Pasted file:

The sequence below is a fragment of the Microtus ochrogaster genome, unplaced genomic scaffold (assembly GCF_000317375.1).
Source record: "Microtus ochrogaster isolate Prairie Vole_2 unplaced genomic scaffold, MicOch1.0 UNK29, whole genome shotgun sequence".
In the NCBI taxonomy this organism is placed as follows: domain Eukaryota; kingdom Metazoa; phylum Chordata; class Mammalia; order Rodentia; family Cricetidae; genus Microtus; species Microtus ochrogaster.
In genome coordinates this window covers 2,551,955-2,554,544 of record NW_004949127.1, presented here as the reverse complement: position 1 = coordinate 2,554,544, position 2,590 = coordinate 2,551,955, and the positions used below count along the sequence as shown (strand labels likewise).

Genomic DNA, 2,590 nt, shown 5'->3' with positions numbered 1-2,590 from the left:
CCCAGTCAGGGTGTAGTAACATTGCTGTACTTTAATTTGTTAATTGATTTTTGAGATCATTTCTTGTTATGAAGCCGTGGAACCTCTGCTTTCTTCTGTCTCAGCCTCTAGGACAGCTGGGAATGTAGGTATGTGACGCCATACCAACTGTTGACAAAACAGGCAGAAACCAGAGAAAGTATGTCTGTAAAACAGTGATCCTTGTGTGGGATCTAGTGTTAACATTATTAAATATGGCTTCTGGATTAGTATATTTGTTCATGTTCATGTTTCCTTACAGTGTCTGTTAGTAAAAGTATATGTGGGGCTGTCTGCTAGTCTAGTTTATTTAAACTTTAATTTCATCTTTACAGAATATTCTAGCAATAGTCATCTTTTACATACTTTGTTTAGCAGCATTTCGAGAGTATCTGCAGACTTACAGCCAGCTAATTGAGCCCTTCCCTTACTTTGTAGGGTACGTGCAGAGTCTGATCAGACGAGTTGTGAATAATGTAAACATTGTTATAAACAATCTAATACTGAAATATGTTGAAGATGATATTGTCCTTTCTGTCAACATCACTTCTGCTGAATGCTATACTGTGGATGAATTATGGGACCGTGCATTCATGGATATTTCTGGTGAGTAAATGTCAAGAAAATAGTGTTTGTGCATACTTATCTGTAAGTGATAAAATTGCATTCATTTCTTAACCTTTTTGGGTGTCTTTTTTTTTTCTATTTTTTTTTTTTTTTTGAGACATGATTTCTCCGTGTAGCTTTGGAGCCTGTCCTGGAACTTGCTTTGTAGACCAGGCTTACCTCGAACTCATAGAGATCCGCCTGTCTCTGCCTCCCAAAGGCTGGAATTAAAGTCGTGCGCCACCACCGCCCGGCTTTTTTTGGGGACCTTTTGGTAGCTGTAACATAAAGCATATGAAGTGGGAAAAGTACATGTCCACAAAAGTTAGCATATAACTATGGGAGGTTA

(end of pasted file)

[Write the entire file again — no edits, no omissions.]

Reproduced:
The sequence below is a fragment of the Microtus ochrogaster genome, unplaced genomic scaffold (assembly GCF_000317375.1).
Source record: "Microtus ochrogaster isolate Prairie Vole_2 unplaced genomic scaffold, MicOch1.0 UNK29, whole genome shotgun sequence".
In the NCBI taxonomy this organism is placed as follows: domain Eukaryota; kingdom Metazoa; phylum Chordata; class Mammalia; order Rodentia; family Cricetidae; genus Microtus; species Microtus ochrogaster.
In genome coordinates this window covers 2,551,955-2,554,544 of record NW_004949127.1, presented here as the reverse complement: position 1 = coordinate 2,554,544, position 2,590 = coordinate 2,551,955, and the positions used below count along the sequence as shown (strand labels likewise).

Genomic DNA, 2,590 nt, shown 5'->3' with positions numbered 1-2,590 from the left:
CCCAGTCAGGGTGTAGTAACATTGCTGTACTTTAATTTGTTAATTGATTTTTGAGATCATTTCTTGTTATGAAGCCGTGGAACCTCTGCTTTCTTCTGTCTCAGCCTCTAGGACAGCTGGGAATGTAGGTATGTGACGCCATACCAACTGTTGACAAAACAGGCAGAAACCAGAGAAAGTATGTCTGTAAAACAGTGATCCTTGTGTGGGATCTAGTGTTAACATTATTAAATATGGCTTCTGGATTAGTATATTTGTTCATGTTCATGTTTCCTTACAGTGTCTGTTAGTAAAAGTATATGTGGGGCTGTCTGCTAGTCTAGTTTATTTAAACTTTAATTTCATCTTTACAGAATATTCTAGCAATAGTCATCTTTTACATACTTTGTTTAGCAGCATTTCGAGAGTATCTGCAGACTTACAGCCAGCTAATTGAGCCCTTCCCTTACTTTGTAGGGTACGTGCAGAGTCTGATCAGACGAGTTGTGAATAATGTAAACATTGTTATAAACAATCTAATACTGAAATATGTTGAAGATGATATTGTCCTTTCTGTCAACATCACTTCTGCTGAATGCTATACTGTGGATGAATTATGGGACCGTGCATTCATGGATATTTCTGGTGAGTAAATGTCAAGAAAATAGTGTTTGTGCATACTTATCTGTAAGTGATAAAATTGCATTCATTTCTTAACCTTTTTGGGTGTCTTTTTTTTTTCTATTTTTTTTTTTTTTTTGAGACATGATTTCTCCGTGTAGCTTTGGAGCCTGTCCTGGAACTTGCTTTGTAGACCAGGCTTACCTCGAACTCATAGAGATCCGCCTGTCTCTGCCTCCCAAAGGCTGGAATTAAAGTCGTGCGCCACCACCGCCCGGCTTTTTTTGGGGACCTTTTGGTAGCTGTAACATAAAGCATATGAAGTGGGAAAAGTACATGTCCACAAAAGTTAGCATATAACTATGGGAGGTTA